Felix’s Contract From Felix’s Perspective
We’ve talked about what kind of deal the M’s should offer Felix this winter to try to avoid arbitration and buy out a couple of his free agent years, coming to the conclusion that something like 4 years, $60-$70 million should be their target offer. However, let’s take a look at what Felix should do, if we assume that he’s simply interested in maximizing total future value.
He’s arbitration eligible the next two years, then hits free agency as a 25-year-old. Based on historical comparisons, I’ve estimated his arbitration payouts at $10 million and $15 million each of the next two seasons. If he stays healthy and continues to pitch well, I’d expect him to sign the biggest free agent contract for any pitcher in history. For this purpose, I’ve assumed that he’ll get an eight year, $204 million contract, giving him an average annual salary of $25.5 million per season from 2012 to 2019, though with the salaries escalating at $1 million per season throughout. That would give Felix these estimated yearly payouts for the next 10 years.
2010: $10 million
2011: $15 million
2012: $22 million
2013: $23 million
2014: $24 million
2015: $25 million
2016: $26 million
2017: $27 million
2018: $28 million
2019: $29 million
His expected earnings over the next ten years would be $229 million. If we use a 5% discount rate to calculate net present value, the NPV of those cash flows over the next ten years would be $171 million. However, the actual worth of those years to Felix is less than that, because of the risk he’s bearing over the next two seasons before the big contract kicks in.
Let’s distribute the possible outcomes by probabilities in order to recalculate actual value of those potential cash flows to Felix this winter, including assumed risk.
60% – best case scenario, $171 million NPV
25% – nagging injuries reduce value of free agent offer by 40%, $112 million NPV
15% – significant injury eliminates big offer, career derailed, $23 million NPV
This is a pretty broad overview, given that there are more than three potential outcomes, but I think we can use these generalizations to get us in the ballpark of the probabilities of the scenarios that could occur. Given the present value of those odds, we could reclassify the expected value of Felix’s next ten seasons to be worth about $134 million to him right now.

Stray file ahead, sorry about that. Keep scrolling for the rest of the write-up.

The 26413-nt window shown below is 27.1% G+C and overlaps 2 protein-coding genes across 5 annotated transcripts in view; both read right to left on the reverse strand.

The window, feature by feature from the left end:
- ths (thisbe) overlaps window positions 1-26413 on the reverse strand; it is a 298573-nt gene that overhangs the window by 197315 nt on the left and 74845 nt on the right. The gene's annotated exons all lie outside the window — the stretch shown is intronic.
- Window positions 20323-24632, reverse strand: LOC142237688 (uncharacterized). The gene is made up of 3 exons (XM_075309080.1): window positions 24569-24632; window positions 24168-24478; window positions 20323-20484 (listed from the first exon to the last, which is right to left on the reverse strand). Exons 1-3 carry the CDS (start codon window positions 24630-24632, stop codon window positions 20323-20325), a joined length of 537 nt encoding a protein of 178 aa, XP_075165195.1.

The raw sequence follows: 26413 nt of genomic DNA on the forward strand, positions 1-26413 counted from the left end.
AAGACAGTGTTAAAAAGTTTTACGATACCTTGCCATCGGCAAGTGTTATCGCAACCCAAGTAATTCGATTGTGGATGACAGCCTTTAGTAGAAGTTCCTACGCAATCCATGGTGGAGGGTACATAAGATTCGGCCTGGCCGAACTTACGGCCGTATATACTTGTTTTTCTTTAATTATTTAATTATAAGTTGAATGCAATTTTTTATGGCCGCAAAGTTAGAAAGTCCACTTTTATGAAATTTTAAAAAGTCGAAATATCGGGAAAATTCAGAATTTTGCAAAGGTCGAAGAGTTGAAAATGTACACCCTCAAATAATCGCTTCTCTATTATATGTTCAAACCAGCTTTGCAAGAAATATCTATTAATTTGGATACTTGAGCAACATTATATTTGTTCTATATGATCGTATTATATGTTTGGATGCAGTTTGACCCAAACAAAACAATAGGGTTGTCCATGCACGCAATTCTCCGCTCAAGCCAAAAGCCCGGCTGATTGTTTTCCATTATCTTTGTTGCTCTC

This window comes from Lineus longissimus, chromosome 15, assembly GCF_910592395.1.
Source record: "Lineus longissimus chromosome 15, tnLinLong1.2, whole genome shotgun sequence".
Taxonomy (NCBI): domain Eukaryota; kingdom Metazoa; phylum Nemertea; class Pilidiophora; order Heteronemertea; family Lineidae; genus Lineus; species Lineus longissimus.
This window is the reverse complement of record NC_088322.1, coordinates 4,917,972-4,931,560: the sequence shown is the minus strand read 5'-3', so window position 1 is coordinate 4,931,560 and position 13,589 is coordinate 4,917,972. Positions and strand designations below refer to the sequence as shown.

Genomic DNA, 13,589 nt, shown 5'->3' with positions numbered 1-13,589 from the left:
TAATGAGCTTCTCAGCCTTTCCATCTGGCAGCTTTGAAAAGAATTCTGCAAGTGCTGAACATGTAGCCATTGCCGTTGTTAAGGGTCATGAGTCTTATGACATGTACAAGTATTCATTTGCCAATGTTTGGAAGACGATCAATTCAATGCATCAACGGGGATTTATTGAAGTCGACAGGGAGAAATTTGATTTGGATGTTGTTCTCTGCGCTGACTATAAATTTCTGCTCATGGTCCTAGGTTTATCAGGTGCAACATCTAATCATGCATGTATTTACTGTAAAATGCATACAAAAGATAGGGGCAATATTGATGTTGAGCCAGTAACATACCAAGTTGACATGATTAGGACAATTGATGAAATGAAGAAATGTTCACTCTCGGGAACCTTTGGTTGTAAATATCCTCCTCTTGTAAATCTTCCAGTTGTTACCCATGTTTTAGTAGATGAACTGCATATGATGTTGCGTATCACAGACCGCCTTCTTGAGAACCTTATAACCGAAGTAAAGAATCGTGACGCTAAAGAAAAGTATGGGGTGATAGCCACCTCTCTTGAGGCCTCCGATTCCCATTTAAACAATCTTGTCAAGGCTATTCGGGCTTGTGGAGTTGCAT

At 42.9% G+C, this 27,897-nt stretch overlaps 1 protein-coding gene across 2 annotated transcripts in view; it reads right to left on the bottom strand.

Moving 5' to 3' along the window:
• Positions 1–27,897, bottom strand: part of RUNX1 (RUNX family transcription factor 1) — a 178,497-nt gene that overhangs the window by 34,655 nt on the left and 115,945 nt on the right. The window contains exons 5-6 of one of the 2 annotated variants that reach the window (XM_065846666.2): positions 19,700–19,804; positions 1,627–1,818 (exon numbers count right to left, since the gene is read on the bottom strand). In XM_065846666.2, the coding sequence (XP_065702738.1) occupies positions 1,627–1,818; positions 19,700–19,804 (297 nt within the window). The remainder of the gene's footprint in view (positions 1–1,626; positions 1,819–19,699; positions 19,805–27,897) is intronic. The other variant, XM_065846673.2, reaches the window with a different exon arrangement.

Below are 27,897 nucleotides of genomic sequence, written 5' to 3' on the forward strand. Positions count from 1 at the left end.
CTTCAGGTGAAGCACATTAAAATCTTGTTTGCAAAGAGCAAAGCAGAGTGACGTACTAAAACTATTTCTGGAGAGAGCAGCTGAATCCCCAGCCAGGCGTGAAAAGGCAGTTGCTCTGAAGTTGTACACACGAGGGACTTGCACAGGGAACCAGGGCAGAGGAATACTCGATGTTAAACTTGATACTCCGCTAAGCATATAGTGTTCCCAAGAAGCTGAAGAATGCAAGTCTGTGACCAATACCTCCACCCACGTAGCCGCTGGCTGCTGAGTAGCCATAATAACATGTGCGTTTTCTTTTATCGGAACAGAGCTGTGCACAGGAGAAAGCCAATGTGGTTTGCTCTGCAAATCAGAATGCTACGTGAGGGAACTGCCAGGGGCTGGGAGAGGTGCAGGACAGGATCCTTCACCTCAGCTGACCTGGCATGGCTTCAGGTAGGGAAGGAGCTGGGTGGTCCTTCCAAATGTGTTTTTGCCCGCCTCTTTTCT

In other words, we’d suggest that Felix would be willing to take about 80% of his best case scenario NPV for eliminating the risk of injury before he hits free agency. What would a $134 million NPV offer look like in total value? About $178 million over 10 years, with annual payouts going 9/13/16/20/20/20/20/20/20/20.
If Felix is only concerned about getting set for life and is willing to negotiate away his risks for the next two years, the M’s could potentially look him up with an offer in the 10/180 range. Now, its unrealistic to think that either side would be looking for a ten year deal, so perhaps something more like 7/130 would be a deal more along the lines of what Felix is looking for – that would provide a similar NPV while still allowing him to sign another contract before he retires, if he continued to pitch well over the next decade.
From the M’s perspective, they’re going to want to do something like 4 years, $60 to $70 million. From Felix’s perspective, he’s probably going to want something like 7 years, $140 to $150 million. That’s a big gap to overcome.
I wish i could be more optimistic about this getting done, but Felix is at the point where he doesn’t need to take a short term deal anymore, and long term deals for pitchers are historically bad ideas. Trying to find middle ground is going to be a challenge.